Breakthroughs to businesses: turning great research into a commercial entity
It’s hard right now for even seasoned entrepreneurs to keep their heads above water, let alone academics who have spent years immersed in groundbreaking research who are just embarking upon turning their research into a viable business.
However, there is real impetus to make entrepreneurship a commercially viable option in the UK. Everything from pension reforms enabling funds to invest in unlisted emerging businesses to the rollout of AI and machine learning are both front page news and top of the government agenda. This year we have seen the introduction of the government’s landmark Science and Technology Framework, a £650M package to support UK life sciences, £50M of government investment in new UK research ventures, EIS and SEIS tax relief schemes for early-stage companies and a multitude of other initiatives to support tech innovation in the UK.
ARC campuses are full of academics-turned-founders transforming their research into thriving businesses that tackle some of the world’s most pressing issues. Although their inventions are novel, their commercial journeys travelled are remarkably similar with the same challenges seen time and time again.
Timing is everything
Early stage businesses will often refer to something called the ‘Technology Readiness Test’. This measure was developed by NASA and looks at how ready the technology is for ‘launch’ or commercialisation. Below level four, the technology is being evaluated and developed, above four and it’s time to move away from the lab and start mapping out where the commercial application and opportunities lie.
Product / market fit is everything, so making sure there is an appetite to buy the product is as critical as having a clear strategy for selling it. To do this, founders should be exploring markets and speaking to industry early on to help envisage what the first customer will look like. This will save precious time and help to direct the focus of the business.
The company you keep
In the UK, there are dozens of incredible innovation clusters across the country, particularly in the “golden triangle,” which support science and technology businesses with flexible workspaces and labs. They have scalable resources, expert advice and provide access to talent and partnerships with local enterprise schemes. It’s crucial that founders think about hiring at least six months before spinning out, looking closely at the team to work out which additional operational skills are needed.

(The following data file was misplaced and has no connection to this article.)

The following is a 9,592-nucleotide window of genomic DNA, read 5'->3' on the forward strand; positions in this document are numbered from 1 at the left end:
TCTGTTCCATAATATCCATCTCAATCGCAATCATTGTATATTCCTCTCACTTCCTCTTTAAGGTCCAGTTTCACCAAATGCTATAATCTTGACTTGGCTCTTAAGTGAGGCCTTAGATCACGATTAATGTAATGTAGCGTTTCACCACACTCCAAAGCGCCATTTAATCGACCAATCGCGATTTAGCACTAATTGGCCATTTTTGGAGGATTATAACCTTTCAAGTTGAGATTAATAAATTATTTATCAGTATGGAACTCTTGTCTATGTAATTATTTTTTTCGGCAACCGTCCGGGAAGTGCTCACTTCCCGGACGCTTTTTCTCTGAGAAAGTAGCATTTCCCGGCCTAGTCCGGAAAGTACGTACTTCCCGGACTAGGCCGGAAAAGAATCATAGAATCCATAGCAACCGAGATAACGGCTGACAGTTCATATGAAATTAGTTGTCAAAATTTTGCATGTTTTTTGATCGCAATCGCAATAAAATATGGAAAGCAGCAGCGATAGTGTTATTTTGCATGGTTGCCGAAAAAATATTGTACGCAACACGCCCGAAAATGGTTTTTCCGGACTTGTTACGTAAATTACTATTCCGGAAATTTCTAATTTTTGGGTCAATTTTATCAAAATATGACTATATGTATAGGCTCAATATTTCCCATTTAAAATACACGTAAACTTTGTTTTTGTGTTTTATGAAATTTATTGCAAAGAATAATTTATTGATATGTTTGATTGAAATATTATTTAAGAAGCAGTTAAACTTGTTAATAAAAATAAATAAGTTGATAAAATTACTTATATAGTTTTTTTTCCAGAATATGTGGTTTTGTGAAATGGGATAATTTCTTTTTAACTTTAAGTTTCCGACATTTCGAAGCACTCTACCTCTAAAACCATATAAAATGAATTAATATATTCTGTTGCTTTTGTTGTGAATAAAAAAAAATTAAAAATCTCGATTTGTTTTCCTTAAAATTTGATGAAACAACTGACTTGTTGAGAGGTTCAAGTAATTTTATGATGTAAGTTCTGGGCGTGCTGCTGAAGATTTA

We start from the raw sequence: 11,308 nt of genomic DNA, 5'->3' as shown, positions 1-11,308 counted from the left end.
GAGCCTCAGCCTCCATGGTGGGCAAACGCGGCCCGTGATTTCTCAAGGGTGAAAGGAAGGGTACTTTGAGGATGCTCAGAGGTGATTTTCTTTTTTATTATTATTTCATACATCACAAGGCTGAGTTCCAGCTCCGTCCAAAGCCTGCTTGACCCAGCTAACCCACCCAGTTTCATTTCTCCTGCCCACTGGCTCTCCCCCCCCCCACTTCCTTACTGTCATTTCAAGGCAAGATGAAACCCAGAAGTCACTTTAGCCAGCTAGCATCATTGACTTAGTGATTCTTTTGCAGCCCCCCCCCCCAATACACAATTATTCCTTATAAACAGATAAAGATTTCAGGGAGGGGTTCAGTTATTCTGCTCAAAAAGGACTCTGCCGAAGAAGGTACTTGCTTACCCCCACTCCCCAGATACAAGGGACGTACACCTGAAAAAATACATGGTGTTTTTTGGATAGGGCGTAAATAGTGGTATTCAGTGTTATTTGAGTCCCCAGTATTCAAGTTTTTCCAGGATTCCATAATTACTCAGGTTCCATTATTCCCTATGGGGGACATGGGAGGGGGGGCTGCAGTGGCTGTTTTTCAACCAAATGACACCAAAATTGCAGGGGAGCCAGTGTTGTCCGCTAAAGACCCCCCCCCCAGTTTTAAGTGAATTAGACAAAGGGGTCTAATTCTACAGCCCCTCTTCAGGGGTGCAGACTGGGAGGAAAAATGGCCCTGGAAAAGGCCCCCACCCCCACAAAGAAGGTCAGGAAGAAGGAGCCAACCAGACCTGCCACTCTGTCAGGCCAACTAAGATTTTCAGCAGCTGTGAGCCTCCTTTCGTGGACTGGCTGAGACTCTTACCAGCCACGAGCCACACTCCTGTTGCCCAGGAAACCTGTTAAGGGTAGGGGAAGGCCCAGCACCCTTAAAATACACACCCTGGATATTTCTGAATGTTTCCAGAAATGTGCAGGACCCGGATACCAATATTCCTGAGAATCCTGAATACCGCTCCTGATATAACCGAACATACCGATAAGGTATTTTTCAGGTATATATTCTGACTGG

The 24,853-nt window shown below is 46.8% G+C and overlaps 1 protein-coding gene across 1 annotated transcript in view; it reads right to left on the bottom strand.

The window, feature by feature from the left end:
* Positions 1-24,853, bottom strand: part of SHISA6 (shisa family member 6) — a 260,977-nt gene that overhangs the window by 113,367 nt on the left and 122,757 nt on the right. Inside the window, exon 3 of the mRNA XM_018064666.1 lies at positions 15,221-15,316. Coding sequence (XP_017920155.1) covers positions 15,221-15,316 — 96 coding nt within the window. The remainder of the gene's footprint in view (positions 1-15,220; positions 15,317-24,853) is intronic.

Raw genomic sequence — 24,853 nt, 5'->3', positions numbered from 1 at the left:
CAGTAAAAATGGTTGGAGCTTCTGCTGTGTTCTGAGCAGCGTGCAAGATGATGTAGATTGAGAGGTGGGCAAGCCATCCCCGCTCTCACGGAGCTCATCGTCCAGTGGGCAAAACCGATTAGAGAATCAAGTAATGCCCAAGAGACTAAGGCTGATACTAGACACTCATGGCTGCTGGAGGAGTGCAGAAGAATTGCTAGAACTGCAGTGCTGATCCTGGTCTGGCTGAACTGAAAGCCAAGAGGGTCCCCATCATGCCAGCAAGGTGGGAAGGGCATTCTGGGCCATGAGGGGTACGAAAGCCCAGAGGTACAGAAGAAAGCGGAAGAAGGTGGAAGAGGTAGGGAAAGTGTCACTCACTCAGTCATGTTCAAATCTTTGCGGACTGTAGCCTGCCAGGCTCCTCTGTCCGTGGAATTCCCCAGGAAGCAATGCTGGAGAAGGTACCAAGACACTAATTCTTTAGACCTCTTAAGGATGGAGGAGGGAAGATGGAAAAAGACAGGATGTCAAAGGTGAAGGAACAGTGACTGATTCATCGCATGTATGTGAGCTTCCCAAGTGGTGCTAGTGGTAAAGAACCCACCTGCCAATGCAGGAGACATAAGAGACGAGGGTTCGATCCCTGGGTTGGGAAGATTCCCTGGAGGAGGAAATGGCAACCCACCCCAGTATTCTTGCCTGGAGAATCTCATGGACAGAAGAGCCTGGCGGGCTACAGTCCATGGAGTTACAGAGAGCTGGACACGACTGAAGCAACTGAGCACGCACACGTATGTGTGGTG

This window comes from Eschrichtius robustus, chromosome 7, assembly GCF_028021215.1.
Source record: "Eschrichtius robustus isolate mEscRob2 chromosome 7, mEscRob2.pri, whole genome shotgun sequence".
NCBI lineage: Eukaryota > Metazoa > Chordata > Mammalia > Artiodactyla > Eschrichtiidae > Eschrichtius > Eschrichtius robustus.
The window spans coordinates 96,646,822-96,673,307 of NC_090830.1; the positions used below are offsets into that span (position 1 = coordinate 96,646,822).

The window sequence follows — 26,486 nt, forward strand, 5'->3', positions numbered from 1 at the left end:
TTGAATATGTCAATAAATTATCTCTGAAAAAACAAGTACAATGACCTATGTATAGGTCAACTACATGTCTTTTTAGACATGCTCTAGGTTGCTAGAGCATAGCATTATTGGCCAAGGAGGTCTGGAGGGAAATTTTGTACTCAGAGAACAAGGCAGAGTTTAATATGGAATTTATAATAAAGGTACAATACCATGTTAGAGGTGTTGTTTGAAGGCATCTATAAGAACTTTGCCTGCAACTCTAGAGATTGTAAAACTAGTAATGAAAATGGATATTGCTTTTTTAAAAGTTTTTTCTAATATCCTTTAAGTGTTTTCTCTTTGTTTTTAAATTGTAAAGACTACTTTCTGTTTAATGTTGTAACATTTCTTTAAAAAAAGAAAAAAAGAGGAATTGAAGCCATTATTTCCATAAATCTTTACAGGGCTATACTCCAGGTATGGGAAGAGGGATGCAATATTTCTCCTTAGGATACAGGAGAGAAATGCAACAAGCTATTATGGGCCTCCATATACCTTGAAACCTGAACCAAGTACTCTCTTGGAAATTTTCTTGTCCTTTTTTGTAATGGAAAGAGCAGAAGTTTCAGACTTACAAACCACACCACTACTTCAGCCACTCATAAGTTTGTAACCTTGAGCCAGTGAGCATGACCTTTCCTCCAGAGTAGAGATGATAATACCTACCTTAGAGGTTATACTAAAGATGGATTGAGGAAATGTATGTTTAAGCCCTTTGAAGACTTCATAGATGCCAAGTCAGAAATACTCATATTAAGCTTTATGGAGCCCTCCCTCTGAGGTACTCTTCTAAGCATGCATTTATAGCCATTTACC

Your investable assets: IP
Founders should be thinking about their IP strategy from the get-go by consulting experts and ensuring that they have a protected ‘investable asset’ when it is time to fundraise.
One of the biggest issues impacting how UK spinouts secure funding today is ownership. According to a report on spinouts released this month, UK universities own the IP for inventions created under their roof, meaning founders typically have no choice but to use their university’s technology transfer offices (TTO). Each TTO therefore effectively exercises a local monopoly over its university’s commercialisable research outputs.
Some UK universities used to take as much as 50% equity from founders. Even after recent policy reforms to allow founders greater choice, UK universities still offer some of the worst deals available when compared internationally to other leading universities. Founders need to be intentional and consider IP and equity ownership when building a business from within a university – the % number is less important than the structure of the deal – getting this right early on is key.
According to a report by Air Street Capital, 67% of university spin outs are taking twice the time (six months) to close an investment round compared to startups founded outside of the university sector. Understanding the dynamics of the investment landscape is key and founders must be able to shift to a commercial mindset. Initially they will need to take advantage of grants as much as possible which are available from the likes of BEIS and Innovate UK but also to start playing a long-game.
Well in advance of fundraising, founders should network with VCs, understand their investment strategy and keep them updated on progress. Having investors on-side who understand their ambitions will shortcut the investment process when it is time to raise.
Founders also have to get comfortable with due diligence and working out what investors are really looking for. What are their timelines? What is their risk tolerance? What can they add in terms of market experience and access? And don’t be deterred by rejection – Jack Nicholas, the CEO of ARC member, QDot said he re-did his pitch deck sixty or seventy times as he worked out what it was investors were looking for.
Give yourself time
The real trick to spinning out successfully is to front-load the process. It starts with a mindset shift and then it’s stepping stones until the product, the team and the investment are in a place where it is possible to commercialise. Spinning out too early without these things in place is like jumping off a cliff with no parachute – have a structured plan and start thinking about the future early.
At the end of the day, product market fit is everything and it will ultimately determine the fate of the business. It’s a foundation that sets the stage for growth, profitability, and long-term success and it’s how academic discoveries become practical solutions that make a lasting impact on the world.
Stuart Grant is the CEO of ARC (Advanced Research Clusters)